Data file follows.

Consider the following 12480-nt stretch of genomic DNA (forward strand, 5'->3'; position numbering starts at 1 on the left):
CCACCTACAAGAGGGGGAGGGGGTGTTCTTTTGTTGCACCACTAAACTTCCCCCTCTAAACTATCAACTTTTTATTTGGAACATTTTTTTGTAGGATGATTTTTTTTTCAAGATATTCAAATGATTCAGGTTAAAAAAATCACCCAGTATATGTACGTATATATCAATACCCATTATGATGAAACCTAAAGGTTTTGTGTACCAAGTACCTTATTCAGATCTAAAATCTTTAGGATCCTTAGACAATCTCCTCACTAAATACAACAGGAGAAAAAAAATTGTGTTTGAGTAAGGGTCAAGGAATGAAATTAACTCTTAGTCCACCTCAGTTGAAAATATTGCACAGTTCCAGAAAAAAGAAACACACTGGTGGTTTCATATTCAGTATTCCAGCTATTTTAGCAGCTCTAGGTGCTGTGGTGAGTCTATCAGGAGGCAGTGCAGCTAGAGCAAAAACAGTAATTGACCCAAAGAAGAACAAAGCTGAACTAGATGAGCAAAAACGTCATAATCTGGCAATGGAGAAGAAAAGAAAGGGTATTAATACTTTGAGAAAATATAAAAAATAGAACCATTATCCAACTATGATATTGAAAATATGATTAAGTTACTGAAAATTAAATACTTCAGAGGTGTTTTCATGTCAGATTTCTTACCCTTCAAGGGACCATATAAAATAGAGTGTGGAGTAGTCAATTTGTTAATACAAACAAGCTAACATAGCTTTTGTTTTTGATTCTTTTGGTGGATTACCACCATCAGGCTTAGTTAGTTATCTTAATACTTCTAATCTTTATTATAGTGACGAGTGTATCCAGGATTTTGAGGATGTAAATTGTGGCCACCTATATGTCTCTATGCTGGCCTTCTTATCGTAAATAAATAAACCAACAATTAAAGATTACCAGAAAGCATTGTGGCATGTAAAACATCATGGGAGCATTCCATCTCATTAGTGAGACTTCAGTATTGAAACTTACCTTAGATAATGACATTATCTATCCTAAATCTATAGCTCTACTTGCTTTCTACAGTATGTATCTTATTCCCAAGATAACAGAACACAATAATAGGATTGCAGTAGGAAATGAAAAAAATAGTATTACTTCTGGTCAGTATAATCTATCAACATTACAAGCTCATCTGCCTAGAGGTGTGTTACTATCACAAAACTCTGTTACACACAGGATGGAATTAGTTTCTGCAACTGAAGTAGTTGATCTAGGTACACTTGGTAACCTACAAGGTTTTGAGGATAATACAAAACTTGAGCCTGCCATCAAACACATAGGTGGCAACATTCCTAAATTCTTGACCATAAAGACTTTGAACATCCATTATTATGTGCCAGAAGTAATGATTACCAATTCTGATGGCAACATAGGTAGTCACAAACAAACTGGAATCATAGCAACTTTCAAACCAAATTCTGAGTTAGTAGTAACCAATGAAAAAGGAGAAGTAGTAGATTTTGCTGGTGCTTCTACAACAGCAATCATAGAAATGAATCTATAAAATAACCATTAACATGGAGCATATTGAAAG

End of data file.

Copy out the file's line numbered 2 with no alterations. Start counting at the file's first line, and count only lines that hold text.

CCACCTACAAGAGGGGGAGGGGGTGTTCTTTTGTTGCACCACTAAACTTCCCCCTCTAAACTATCAACTTTTTATTTGGAACATTTTTTTGTAGGATGATTTTTTTTTCAAGATATTCAAATGATTCAGGTTAAAAAAATCACCCAGTATATGTACGTATATATCAATACCCATTATGATGAAACCTAAAGGTTTTGTGTACCAAGTACCTTATTCAGATCTAAAATCTTTAGGATCCTTAGACAATCTCCTCACTAAATACAACAGGAGAAAAAAAATTGTGTTTGAGTAAGGGTCAAGGAATGAAATTAACTCTTAGTCCACCTCAGTTGAAAATATTGCACAGTTCCAGAAAAAAGAAACACACTGGTGGTTTCATATTCAGTATTCCAGCTATTTTAGCAGCTCTAGGTGCTGTGGTGAGTCTATCAGGAGGCAGTGCAGCTAGAGCAAAAACAGTAATTGACCCAAAGAAGAACAAAGCTGAACTAGATGAGCAAAAACGTCATAATCTGGCAATGGAGAAGAAAAGAAAGGGTATTAATACTTTGAGAAAATATAAAAAATAGAACCATTATCCAACTATGATATTGAAAATATGATTAAGTTACTGAAAATTAAATACTTCAGAGGTGTTTTCATGTCAGATTTCTTACCCTTCAAGGGACCATATAAAATAGAGTGTGGAGTAGTCAATTTGTTAATACAAACAAGCTAACATAGCTTTTGTTTTTGATTCTTTTGGTGGATTACCACCATCAGGCTTAGTTAGTTATCTTAATACTTCTAATCTTTATTATAGTGACGAGTGTATCCAGGATTTTGAGGATGTAAATTGTGGCCACCTATATGTCTCTATGCTGGCCTTCTTATCGTAAATAAATAAACCAACAATTAAAGATTACCAGAAAGCATTGTGGCATGTAAAACATCATGGGAGCATTCCATCTCATTAGTGAGACTTCAGTATTGAAACTTACCTTAGATAATGACATTATCTATCCTAAATCTATAGCTCTACTTGCTTTCTACAGTATGTATCTTATTCCCAAGATAACAGAACACAATAATAGGATTGCAGTAGGAAATGAAAAAAATAGTATTACTTCTGGTCAGTATAATCTATCAACATTACAAGCTCATCTGCCTAGAGGTGTGTTACTATCACAAAACTCTGTTACACACAGGATGGAATTAGTTTCTGCAACTGAAGTAGTTGATCTAGGTACACTTGGTAACCTACAAGGTTTTGAGGATAATACAAAACTTGAGCCTGCCATCAAACACATAGGTGGCAACATTCCTAAATTCTTGACCATAAAGACTTTGAACATCCATTATTATGTGCCAGAAGTAATGATTACCAATTCTGATGGCAACATAGGTAGTCACAAACAAACTGGAATCATAGCAACTTTCAAACCAAATTCTGAGTTAGTAGTAACCAATGAAAAAGGAGAAGTAGTAGATTTTGCTGGTGCTTCTACAACAGCAATCATAGAAATGAATCTATAAAATAACCATTAACATGGAGCATATTGAAAG